Gout : Diagnosis, Risk factors and diet plan

What is Gout

Gout is inflammatory arthritis that develops as a result of high uric acid levels in the body. Uric acid is a waste material resulting from the breakdown of purines. Purines are part of all human tissues and are found in many foods especially those high in protein.

If there is hyperuricemia (high levels of uric acid in the blood), it means that uric acid is overly produced or not excreted in the body. This excess uric acid can accumulate, crystalize and then deposit in certain joints. It deposits most commonly in the big toe, and this can lead to an attack of inflammation.

This inflammation causes sudden, severe pain, tenderness, redness and swelling in the affected joints which can last for a few days if untreated. The higher the level of the uric acid, the greater the incidence of gout. 


Gout diagnosis includes heaving an acute joint swelling, demonstration of elevated uric acid levels in the blood. And detection of uric acid crystals in affected joints through joint aspiration.

What is joint aspiration for gout

A joint aspiration is a procedure that obtains fluid from the swollen joints. This fluid is then analyse if there are any uric acid crystals. This is confirmatory for gout and can help exclude other possible causes for joint swelling, such as infection. At the same time when we remove the fluid, steroids can also be given into the joint itself to resolve the attack of swelling much more rapidly. Removal of fluid as well relieves the joint.

Risk factors

Are there any risk factors for gout? the answer is yes. These are essential risk factors or causes for elevated uric acid levels.

The first one is diet. Eating foods high in purine content such as high fructose corn syrup containing foods, meats and seafood. Alcohol can also increase uric acid levels and lead to gout. 

Gender and age are another risk factors. Men tend to have higher uric acid levels and develop gout at an earlier age than women. Women tend to develop gout after menopause, due to the protective effect of estrogen. 

Ethnicity and family history is also a risk factor. Studies have shown that hyperuricemia is highly hereditable. If family members have gout, you are more likely to develop it. 

Obesity and other medical comorbidities are risk factors. Medical conditions like high cholesterol, high blood pressure, diabetes and kidney issues tend to accompany gout. These conditions can all increase the risk of high uric acid levels as well as tend to decrease the clearance of uric acid through the kidneys. 

A serum uric acid level above 6.8 milligrams per deciliter is also known as hyperuricemia.

How to better manage your gout

  1. Take your medications as prescribed. 
  2. Do not stop your medications without telling your doctor. 
  3. Check your uric acid levels twice a year.
  4. The goal should be a uric acid level below 6 milligrams per deciliter.
  5. Maintain healthy body weight. Someone at an ideal body weight is at lower risk of gout.
  6. Get regular exercise. Exercise 30 minutes a daily for at least 5 days of the week. You do not have to join a gym for this. good walking can do better for you. 
  7. Drink plenty of water. Water may help remove your uric acid from your bloodstream.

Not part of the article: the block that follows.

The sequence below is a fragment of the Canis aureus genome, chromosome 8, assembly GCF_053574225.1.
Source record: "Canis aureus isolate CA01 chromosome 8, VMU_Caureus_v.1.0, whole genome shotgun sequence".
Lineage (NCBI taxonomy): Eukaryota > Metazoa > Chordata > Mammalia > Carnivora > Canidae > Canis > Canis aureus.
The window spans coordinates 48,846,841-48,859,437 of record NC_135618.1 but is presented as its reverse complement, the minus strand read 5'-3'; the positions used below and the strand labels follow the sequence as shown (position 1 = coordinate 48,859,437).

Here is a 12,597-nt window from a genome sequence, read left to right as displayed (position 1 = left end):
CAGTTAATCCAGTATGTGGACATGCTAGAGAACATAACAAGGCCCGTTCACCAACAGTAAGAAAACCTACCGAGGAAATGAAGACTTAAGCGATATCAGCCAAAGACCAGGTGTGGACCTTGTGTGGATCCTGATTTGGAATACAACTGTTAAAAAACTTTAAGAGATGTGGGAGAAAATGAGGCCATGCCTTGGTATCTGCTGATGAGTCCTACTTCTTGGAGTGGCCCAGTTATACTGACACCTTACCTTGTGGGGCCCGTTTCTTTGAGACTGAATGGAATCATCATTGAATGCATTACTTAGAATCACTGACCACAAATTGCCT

8. Stay away from drinks made from high fructose corn syrup.
  9. Maintain a healthy and balanced diet. eat foods that are low in purines.

Gout attacks can come on suddenly and result in a very painful, red, swollen joint. It is important to understand what factors can put you at risk for this condition. As well as how to manage your gout attacks a little better. 

The gout diet

A gout diet is basically the same as a balanced healthy diet. If you are overweight, you increase the risk of developing gout. Losing weight will help lower your risk. 

  • Try to eat more complex carbohydrates rather than more processed foods. 
  • Eat more fruits, vegetables and whole grains. Avoid foods such as white bread, cake, candy, soda and drinks with high fructose corn syrup.
  • Cut back on saturated fats from red meats, fatty poultry and high-fat dairy products. 
  • Drink plenty of water. Increasing the amount of water you drink may help lower the numbers of gout attacks you have. Drink eight to 16 cups of fluid a day and half of that should be water. 
  • Eat only 4 to 6 ounces (113 to 170 grams) of lean meat, fish or poultry a day. You can get additional protein from low fat or fat-free dairy products, beans and nuts.
  • Low-fat dairy products like yoghurt and skim milk are linked to lower uric acid levels. Low-fat yoghurt can be very satisfying as a mid-afternoon snack. 
  • While some vegetables are high in purines, they do not raise the risk of gout attacks. Your diet should contain lots of fruit and vegetables. Try vegetables raw and cooked. there are a number of vegetables that make a great snack.

There are certain foods you should avoid

  • Stay away from meats such as liver and kidney. They are high in purine.
  • Stay away from oily fish such as sardines, trout, paddock, mackerel and tuna.
  • You should also avoid shellfish like mussels, shrimps, lobsters and crab. 
  • Avoid all alcohol if you have frequent gout attacks or your gout is not under control.
  • Stay away from beer. beer is known to put you at a higher risk of gout attacks.
  • Whiskey and other hard liquors may be linked to gout attacks but not as much as beer. Wine may be a better choice but you should discuss this with your doctor. 

In short, there is evidence that following a well balanced diet can decrease your risk of gout attacks. Always keep in mind that a well balanced diet does not mean that it takes the place of your medications. 1